Sunday, 20 July 2014

The Murder of Lillian Collins

Another death for the murder casebook was that of Lillian Collins, 25, a quiet, newly married young woman, whose life was cut short brutally by a young man who thought that she was just a woman who should have sex with him.  It led him to the Condemned Cell but he was subsequently reprieved.  Yet it was murder in furtherance of a sex attack.  Lillian had only months before, in August of 1954, married Ray Collins, a Navy man, whom she had met three years before in Southsea.  The ceremony was at Moxley Parish Church, near Wednesbury. After a honeymoon in Bridgnorth, he had to return to his base in Rosyth, but this did not trouble Lillian as she was completely devoted to him.  She worked as a machinist at the Rubery Owen factory in Moxley.

    1st December 1954, Lillian left work with two colleagues, Liz Freeman & Joyce Collett, then left them to make her way to her home in Arden Place.  She never made it home.  Three hours later, her brother, Jack Lloyd and her brother in law Stan Worrell, went out to search for her.  At 10pm, they made a grim discovery.  Her body was found by a wall and a piece of waste ground, known locally as "The Patch."  DCS Tom Lockley of Staffordshire Police led the investigation.  First person of interest was reports of a stocky man attempting to molest nurses from the local hospital.  He was not traced but a guard was put on nurses.  Then there was thought to be a connection to the murder earlier on in the year, of Olive Bennett, but this proved to be unconnected.

    Then, officers were dispatched to an army base in Chester.  (This would have been Sealand Camp which for decades has now been used by the RAF)  They interviewed a Moxley man doing National Service.  He was 19 year old Private Ken Causer.  He had been seen around the area the night of the murder.  Causer had been on leave then returned to camp three days after the murder.  He claimed to have gone to the cinema but the detective, DI Bill Gray, pushed harder.  Then Causer confessed.  He had not meant to hurt her.  All he wanted to do was make love to her.  He admitted being on the corner of Queen Street, where he lived, spotted Lillian making her way across the Patch towards her home.  He caught up to her and put his hands on her and tried to kiss her.  Then both were on the ground where he discovered she had fainted.  So, sportingly, he dragged her body towards a wall and then left her.  He went home, washed himself, then caught a bus and went to the cinema.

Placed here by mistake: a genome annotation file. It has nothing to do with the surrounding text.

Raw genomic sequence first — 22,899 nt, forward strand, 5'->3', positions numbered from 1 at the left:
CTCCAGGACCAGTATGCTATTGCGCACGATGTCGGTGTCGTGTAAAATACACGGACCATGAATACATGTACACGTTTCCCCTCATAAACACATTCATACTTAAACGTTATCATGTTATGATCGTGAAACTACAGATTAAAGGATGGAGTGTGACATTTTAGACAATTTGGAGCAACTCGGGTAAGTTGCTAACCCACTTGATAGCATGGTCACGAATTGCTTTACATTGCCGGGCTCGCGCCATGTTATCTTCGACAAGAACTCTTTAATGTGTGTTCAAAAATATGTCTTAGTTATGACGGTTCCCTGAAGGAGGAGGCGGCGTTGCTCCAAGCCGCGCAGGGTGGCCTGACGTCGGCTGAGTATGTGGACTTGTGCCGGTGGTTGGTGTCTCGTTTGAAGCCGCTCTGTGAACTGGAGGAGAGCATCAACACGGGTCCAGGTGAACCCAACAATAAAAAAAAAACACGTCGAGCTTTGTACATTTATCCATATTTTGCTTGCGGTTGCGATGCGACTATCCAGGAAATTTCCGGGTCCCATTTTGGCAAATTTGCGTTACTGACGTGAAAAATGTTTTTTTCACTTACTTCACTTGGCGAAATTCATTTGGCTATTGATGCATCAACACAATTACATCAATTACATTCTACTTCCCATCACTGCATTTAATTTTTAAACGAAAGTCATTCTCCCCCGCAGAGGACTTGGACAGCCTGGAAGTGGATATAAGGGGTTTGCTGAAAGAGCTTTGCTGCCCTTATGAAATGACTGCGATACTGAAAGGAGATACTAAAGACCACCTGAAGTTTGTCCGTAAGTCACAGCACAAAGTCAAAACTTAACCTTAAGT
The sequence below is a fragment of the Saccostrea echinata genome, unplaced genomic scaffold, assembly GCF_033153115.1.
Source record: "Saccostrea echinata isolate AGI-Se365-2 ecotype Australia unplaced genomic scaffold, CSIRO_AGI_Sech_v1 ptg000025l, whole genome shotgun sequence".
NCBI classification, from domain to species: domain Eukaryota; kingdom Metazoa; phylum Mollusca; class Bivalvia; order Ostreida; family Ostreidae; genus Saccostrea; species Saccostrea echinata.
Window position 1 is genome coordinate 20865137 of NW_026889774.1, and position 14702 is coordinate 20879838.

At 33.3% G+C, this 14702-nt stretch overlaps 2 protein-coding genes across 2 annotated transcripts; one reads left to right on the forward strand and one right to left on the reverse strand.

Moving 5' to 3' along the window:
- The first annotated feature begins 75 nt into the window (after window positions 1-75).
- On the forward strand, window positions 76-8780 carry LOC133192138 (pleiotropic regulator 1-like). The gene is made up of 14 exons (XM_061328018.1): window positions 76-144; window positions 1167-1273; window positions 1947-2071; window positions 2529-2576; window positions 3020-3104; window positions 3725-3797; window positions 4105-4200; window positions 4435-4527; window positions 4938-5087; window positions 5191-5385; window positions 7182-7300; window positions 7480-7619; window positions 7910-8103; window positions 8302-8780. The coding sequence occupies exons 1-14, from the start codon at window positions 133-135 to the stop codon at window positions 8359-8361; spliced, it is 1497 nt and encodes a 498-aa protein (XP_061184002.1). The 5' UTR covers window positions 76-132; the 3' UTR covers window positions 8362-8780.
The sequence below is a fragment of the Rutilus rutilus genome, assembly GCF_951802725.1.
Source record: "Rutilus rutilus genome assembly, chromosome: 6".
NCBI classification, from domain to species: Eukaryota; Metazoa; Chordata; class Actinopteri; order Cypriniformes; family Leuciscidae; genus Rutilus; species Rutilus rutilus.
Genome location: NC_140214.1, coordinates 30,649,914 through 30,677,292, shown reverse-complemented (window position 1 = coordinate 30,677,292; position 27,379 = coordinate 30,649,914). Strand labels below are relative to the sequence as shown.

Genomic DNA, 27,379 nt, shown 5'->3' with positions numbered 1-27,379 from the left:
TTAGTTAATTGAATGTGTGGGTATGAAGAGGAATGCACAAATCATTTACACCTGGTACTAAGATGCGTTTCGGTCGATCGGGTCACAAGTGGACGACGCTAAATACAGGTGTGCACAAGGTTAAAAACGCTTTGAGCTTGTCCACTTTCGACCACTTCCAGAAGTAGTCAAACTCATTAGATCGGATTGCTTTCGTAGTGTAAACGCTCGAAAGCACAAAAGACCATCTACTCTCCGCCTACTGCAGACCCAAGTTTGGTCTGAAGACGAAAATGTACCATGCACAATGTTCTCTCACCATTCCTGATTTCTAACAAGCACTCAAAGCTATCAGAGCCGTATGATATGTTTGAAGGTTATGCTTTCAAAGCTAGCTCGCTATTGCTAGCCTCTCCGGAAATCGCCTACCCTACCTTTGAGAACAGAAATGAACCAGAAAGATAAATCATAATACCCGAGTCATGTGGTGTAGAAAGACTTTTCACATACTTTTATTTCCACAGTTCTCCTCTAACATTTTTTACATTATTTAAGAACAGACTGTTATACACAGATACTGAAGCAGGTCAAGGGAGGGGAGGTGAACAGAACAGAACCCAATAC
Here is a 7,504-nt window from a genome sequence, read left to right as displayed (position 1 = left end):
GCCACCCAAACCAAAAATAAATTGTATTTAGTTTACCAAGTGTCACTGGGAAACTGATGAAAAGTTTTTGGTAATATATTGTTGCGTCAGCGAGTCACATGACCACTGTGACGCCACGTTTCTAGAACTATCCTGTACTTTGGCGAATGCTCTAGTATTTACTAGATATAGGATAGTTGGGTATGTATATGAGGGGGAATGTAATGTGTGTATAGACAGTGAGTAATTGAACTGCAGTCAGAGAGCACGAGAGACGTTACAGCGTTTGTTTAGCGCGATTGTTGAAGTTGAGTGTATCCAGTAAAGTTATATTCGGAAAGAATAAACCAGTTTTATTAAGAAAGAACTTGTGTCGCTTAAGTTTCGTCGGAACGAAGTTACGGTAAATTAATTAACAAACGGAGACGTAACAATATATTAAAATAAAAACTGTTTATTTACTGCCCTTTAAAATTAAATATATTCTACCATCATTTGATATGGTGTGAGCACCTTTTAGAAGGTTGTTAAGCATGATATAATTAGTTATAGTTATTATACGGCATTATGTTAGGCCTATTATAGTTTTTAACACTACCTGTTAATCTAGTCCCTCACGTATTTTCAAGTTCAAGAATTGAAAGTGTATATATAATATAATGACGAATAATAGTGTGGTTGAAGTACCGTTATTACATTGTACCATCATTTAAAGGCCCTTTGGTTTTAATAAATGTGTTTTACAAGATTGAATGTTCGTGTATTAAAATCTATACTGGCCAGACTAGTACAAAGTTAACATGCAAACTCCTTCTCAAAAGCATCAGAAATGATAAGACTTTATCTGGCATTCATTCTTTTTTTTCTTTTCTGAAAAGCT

Causer went on trial at Staffordshire Assizes in March 1955.  Lillian had died from a combination of shock and asphyxiation, due to a hand being clamped over her nose and mouth.  He was convicted of murder and sentenced to death.  The Jury made a strong recommendation for mercy, which was duly granted by the Home Secretary, and he was reprieved.  What do conclusions do you draw from this?  Simple.  It was attempted rape.  If Causer wanted sex, why did he not try and find the nearest red light district?  Or failing that, using his hand?  Of course there is the standard "suddenly the victim was dead and I do not remember" syndrome.  She was suffocated because he had to silence her screams.  Of course, a sudden sex attack is a harrowing event for a woman, and nobody knows how that person`s body is going to react to the shock.  He decided to go after Lillian with one aim.  Rape was premeditated, and how many rape or attempted rape victims die at the hands of their assailants?  Causer go off easy.  Ray Collins did not, nor did both families, but how many apologists give a toss about victims?  Enough said.